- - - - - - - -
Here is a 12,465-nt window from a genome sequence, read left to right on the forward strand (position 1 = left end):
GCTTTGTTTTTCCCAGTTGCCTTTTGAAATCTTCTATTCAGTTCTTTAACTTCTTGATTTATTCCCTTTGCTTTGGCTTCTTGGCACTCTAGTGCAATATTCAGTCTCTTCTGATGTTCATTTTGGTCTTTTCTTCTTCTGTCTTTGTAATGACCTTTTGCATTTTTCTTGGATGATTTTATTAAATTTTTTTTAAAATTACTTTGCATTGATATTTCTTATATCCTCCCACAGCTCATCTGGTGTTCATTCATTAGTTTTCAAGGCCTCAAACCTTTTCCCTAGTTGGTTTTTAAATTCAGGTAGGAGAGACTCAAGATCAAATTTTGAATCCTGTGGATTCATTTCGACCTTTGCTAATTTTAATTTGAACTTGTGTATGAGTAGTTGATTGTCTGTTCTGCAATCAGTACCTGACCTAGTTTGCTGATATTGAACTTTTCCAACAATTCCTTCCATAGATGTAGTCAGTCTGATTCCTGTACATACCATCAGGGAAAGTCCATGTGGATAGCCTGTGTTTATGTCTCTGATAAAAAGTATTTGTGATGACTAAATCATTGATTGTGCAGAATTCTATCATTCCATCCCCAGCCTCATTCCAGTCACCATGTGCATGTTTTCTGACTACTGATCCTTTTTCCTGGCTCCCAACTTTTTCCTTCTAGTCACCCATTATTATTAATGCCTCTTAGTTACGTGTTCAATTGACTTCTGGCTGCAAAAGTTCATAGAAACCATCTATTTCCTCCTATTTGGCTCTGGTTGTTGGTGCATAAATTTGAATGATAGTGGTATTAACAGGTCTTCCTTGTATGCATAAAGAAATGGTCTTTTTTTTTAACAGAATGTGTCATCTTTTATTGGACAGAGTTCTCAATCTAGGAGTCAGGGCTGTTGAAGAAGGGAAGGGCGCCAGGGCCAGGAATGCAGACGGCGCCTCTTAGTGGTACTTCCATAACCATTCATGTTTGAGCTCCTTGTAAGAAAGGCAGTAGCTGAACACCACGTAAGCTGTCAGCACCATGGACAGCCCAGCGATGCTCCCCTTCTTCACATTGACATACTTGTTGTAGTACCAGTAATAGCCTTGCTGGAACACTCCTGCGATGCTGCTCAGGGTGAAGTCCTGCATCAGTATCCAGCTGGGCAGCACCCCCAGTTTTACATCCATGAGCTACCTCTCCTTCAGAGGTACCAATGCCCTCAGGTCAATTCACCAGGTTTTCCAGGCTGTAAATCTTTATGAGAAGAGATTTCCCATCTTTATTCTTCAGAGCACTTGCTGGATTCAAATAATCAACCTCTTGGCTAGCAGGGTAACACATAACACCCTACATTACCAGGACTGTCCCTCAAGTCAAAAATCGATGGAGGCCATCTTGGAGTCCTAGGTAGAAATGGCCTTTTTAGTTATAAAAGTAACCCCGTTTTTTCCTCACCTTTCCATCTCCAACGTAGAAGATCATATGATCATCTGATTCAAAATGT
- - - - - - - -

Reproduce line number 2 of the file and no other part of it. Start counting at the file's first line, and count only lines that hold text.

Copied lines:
GCTTTGTTTTTCCCAGTTGCCTTTTGAAATCTTCTATTCAGTTCTTTAACTTCTTGATTTATTCCCTTTGCTTTGGCTTCTTGGCACTCTAGTGCAATATTCAGTCTCTTCTGATGTTCATTTTGGTCTTTTCTTCTTCTGTCTTTGTAATGACCTTTTGCATTTTTCTTGGATGATTTTATTAAATTTTTTTTAAAATTACTTTGCATTGATATTTCTTATATCCTCCCACAGCTCATCTGGTGTTCATTCATTAGTTTTCAAGGCCTCAAACCTTTTCCCTAGTTGGTTTTTAAATTCAGGTAGGAGAGACTCAAGATCAAATTTTGAATCCTGTGGATTCATTTCGACCTTTGCTAATTTTAATTTGAACTTGTGTATGAGTAGTTGATTGTCTGTTCTGCAATCAGTACCTGACCTAGTTTGCTGATATTGAACTTTTCCAACAATTCCTTCCATAGATGTAGTCAGTCTGATTCCTGTACATACCATCAGGGAAAGTCCATGTGGATAGCCTGTGTTTATGTCTCTGATAAAAAGTATTTGTGATGACTAAATCATTGATTGTGCAGAATTCTATCATTCCATCCCCAGCCTCATTCCAGTCACCATGTGCATGTTTTCTGACTACTGATCCTTTTTCCTGGCTCCCAACTTTTTCCTTCTAGTCACCCATTATTATTAATGCCTCTTAGTTACGTGTTCAATTGACTTCTGGCTGCAAAAGTTCATAGAAACCATCTATTTCCTCCTATTTGGCTCTGGTTGTTGGTGCATAAATTTGAATGATAGTGGTATTAACAGGTCTTCCTTGTATGCATAAAGAAATGGTCTTTTTTTTTAACAGAATGTGTCATCTTTTATTGGACAGAGTTCTCAATCTAGGAGTCAGGGCTGTTGAAGAAGGGAAGGGCGCCAGGGCCAGGAATGCAGACGGCGCCTCTTAGTGGTACTTCCATAACCATTCATGTTTGAGCTCCTTGTAAGAAAGGCAGTAGCTGAACACCACGTAAGCTGTCAGCACCATGGACAGCCCAGCGATGCTCCCCTTCTTCACATTGACATACTTGTTGTAGTACCAGTAATAGCCTTGCTGGAACACTCCTGCGATGCTGCTCAGGGTGAAGTCCTGCATCAGTATCCAGCTGGGCAGCACCCCCAGTTTTACATCCATGAGCTACCTCTCCTTCAGAGGTACCAATGCCCTCAGGTCAATTCACCAGGTTTTCCAGGCTGTAAATCTTTATGAGAAGAGATTTCCCATCTTTATTCTTCAGAGCACTTGCTGGATTCAAATAATCAACCTCTTGGCTAGCAGGGTAACACATAACACCCTACATTACCAGGACTGTCCCTCAAGTCAAAAATCGATGGAGGCCATCTTGGAGTCCTAGGTAGAAATGGCCTTTTTAGTTATAAAAGTAACCCCGTTTTTTCCTCACCTTTCCATCTCCAACGTAGAAGATCATATGATCATCTGATTCAAAATGT